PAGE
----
If then there is to be an eschatological resurrection of Israel, how are we to conceive it? Clearly, our passage intends a resurrection of the people as a single reality.
It speaks, however, of graves and their occupants in the plural, and there is a reason for this: at such an end as, for example, →7:1–9 describes, the only Israel available to be raised will be the ensemble of dead Israelites. At the absolute end, the distinction between national resurrection and individual resurrections must be moot.
Therefore we may conclude that this passage indeed envisions something like what later Judaism and Christianity conceive as a “resurrection of the dead.”
Thus a full version of the question the Lord put to Ezekiel would be: When the Lord comes to the end of his ways with his people—to an eschatological assembly at Zion and a universal gift of his own life-giving Spirit—will he raise the diachronic whole of his people into this new life?
It is this question that effectively concludes the dooms and promises given through Ezekiel. Christian faith and theology begin with the conviction that Jesus’s resurrection is God’s own answer (Jenson 1997–99: 1.4–5). The Lord spoke by Ezekiel, and in Christ’s resurrection he has acted on what he said (37:14).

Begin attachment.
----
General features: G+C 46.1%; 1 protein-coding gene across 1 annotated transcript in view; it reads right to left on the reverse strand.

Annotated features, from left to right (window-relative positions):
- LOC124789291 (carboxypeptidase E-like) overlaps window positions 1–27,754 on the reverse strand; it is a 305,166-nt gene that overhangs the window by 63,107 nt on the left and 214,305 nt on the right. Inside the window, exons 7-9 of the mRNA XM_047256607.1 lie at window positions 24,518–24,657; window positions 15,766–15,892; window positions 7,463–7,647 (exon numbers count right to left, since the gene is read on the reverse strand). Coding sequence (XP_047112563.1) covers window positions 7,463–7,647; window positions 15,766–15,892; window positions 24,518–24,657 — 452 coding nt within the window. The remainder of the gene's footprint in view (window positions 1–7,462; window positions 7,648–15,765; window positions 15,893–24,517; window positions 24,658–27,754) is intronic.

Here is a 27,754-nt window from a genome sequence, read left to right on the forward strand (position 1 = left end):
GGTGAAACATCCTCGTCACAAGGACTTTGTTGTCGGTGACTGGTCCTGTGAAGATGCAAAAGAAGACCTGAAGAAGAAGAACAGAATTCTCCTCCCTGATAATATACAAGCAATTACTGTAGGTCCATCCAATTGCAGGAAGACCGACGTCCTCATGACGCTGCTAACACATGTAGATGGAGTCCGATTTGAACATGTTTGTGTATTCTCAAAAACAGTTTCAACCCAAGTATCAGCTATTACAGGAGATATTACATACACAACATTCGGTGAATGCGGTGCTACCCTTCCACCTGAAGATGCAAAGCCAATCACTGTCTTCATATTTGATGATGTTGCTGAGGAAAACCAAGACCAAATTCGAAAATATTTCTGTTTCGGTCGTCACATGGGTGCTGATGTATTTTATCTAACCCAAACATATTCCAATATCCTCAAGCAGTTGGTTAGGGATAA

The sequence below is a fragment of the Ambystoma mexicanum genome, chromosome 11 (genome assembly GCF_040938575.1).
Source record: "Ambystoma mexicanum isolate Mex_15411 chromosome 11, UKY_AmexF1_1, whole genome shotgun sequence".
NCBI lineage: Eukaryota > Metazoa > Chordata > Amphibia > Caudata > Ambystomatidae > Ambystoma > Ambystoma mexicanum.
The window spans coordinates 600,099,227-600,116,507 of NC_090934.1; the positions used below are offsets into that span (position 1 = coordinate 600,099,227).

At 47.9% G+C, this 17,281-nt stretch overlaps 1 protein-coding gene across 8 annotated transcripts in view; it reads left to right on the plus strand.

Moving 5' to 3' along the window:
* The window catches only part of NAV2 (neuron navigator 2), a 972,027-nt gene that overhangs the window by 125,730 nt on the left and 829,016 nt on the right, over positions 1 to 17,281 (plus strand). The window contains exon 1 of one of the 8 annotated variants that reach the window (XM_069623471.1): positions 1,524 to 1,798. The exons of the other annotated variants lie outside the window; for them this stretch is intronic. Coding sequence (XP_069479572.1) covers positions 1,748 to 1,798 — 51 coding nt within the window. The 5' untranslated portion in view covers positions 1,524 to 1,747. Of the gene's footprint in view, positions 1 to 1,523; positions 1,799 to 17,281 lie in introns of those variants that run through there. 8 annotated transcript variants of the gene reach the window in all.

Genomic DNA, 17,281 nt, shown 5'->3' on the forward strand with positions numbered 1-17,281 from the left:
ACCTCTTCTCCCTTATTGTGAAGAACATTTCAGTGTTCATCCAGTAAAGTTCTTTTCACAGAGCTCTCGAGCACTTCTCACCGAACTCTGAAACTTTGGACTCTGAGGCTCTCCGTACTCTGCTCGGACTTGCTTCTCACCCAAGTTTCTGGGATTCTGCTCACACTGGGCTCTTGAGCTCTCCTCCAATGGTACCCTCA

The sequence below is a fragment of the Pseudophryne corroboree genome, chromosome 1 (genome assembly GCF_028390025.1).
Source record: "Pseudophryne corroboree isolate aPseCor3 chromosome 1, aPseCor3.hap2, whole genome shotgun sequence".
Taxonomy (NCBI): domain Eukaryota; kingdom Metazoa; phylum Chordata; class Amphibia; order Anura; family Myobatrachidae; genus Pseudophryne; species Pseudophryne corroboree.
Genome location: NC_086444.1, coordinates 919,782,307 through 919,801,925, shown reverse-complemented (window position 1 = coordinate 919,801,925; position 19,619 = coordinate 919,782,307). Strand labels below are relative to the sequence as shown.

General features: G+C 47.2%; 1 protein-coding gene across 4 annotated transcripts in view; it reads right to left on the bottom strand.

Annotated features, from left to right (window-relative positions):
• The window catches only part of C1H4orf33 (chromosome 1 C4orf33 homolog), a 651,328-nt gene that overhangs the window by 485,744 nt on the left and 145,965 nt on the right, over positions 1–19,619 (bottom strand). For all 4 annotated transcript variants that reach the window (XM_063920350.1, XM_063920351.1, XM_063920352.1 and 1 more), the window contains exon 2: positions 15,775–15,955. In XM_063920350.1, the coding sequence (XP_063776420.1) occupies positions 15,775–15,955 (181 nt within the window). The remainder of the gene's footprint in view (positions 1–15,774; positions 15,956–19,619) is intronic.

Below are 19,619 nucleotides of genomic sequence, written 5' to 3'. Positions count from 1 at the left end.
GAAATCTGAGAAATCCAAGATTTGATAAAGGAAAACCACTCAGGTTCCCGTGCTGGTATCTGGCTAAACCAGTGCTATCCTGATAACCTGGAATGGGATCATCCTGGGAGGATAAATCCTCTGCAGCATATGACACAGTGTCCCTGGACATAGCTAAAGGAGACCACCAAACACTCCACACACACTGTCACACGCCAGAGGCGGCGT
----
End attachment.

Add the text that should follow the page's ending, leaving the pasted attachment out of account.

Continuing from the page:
There remains only a subordinate question: Who will be included in the Israel that will rise at the end? Gentile Christians, baptized into the body of Christ, cling to Paul’s image: by incorporation into Christ we have been grafted into Israel herself (Rom. 11:17).
Will there be a resurrection also of those who are neither of the original tree nor grafted-in branches? And if so, a resurrection to what?
Ezekiel’s vision does not reach so far.